January 10, 2011
Outreach Inc., a marketing firm catering to churches that plans to move its headquarters to Colorado Springs from the San Diego area, expects to grow to 160 employees within five years of the June 2012 move, a company official said Monday.
Outreach will move about 50 executives and other employees to the Springs from California, hire another 70 locally during the next 1½ years and recruit another 40 employees by mid-2017, said Scott Evans, the company’s founder, president and CEO. The group is looking to buy or lease about 60,000 square feet of office, warehouse and industrial space in the Springs area to house its headquarters, printing and shipping operations, he said.
“We chose Colorado Springs because we believe it will provide the perfect environment for us to further our mission of helping churches and Christians share God’s love around the world,” Evans said during a press conference at the Antlers Hilton hosted by the Colorado Springs Regional Economic Development Corp. announcing the move. “We believe that Colorado Springs is a city blessed by God, and we look forward to our future with you.”
The for-profit company, which gives away at least 10 percent of its profits every year to charity, hopes to incorporate local nonprofit groups into its corporate giving, Evans said. Outreach supports Green Oak Ranch, a Christian ministry that operates a drug- and alcohol-abuse recovery program in Vista, Calif., where Outreach is now based, both financially and by hiring graduates from the program, he said.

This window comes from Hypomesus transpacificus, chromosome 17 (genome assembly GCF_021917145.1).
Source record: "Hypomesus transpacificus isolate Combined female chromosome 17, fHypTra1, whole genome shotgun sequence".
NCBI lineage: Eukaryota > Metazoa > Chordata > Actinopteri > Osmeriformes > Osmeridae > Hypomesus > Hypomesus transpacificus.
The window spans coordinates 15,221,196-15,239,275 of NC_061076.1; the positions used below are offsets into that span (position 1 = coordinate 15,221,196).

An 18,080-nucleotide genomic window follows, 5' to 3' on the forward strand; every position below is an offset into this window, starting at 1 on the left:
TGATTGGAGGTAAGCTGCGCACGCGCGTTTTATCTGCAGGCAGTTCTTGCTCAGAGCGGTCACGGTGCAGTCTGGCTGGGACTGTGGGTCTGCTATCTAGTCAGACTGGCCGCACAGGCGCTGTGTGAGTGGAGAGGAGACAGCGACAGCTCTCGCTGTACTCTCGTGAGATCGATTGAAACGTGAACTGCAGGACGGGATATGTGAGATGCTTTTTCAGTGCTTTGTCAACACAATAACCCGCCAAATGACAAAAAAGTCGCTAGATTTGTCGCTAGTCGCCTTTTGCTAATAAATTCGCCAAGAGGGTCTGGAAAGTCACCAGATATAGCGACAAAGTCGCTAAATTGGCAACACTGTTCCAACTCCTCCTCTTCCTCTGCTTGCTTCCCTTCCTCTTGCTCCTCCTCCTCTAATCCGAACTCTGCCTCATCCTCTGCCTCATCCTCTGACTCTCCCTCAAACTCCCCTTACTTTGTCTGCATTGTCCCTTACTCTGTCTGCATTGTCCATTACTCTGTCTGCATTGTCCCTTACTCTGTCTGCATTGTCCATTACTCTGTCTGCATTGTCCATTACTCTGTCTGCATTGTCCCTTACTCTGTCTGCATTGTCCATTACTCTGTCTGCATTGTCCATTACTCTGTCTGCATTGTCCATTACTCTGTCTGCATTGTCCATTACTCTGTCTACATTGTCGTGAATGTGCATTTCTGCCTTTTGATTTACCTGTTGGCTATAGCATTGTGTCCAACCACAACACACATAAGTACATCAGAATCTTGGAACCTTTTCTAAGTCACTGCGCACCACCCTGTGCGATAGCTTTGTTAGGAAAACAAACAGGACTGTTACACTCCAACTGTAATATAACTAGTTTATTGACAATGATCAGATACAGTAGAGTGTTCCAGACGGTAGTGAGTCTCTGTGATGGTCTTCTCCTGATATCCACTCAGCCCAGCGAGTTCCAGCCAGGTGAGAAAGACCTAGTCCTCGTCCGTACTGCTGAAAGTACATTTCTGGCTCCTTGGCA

“I believe that the beauty of Colorado Springs reflects the glory of God,” Evans said. “Wherever you look, you see God. People in the faith community (in the Springs) have been working with the city to keep community centers open. I love that there is a great sense of peace, partnership and faith here.”
Evans said Outreach looked at Colorado Springs and several other cities as it searched for a new home, “but it became apparent very quickly that with more than 200 faith-based organizations based here,” the choice was obvious. The company wanted to leave California because it was having trouble recruiting staff to the San Diego area because of its high cost of living. It selected the Springs because of its low cost of living and other factors, including a central location to ship materials to clients and the availability of a highly qualified work force.
“This is an important win for Colorado Springs — a corporate headquarters for an excellent company. Attracting headquarters continues to be challenging, but it is a major focus of EDC,” said Doug Quimby, EDC’s chairman and president of La Plata Communities.
Outreach plans to open a satellite office during the next few months and add local employees as jobs become open in California, and move into permanent offices in June 2012, Evans said.
The company plans to hire sales, customer service, printing, publishing, Web development and graphic design employees locally and will pay an average wage that is 20 percent higher than El Paso County’s average wage of $42,172, he said.
Outreach has helped more than 60,000 churches worldwide distribute more than 500 million invitations to potential members and sells banners, bulletin covers and other resources for Christian churches. The company, owned by Evans and his wife, Susan, also publishes a magazine called “Outreach,” operates several church-related websites and helps promote Christian-themed films such as “The Passion of The Christ” and “The Chronicles of Narnia.”
For an earlier story on Outreach's move to the Springs, go here.
Contact the writer at 636-0234.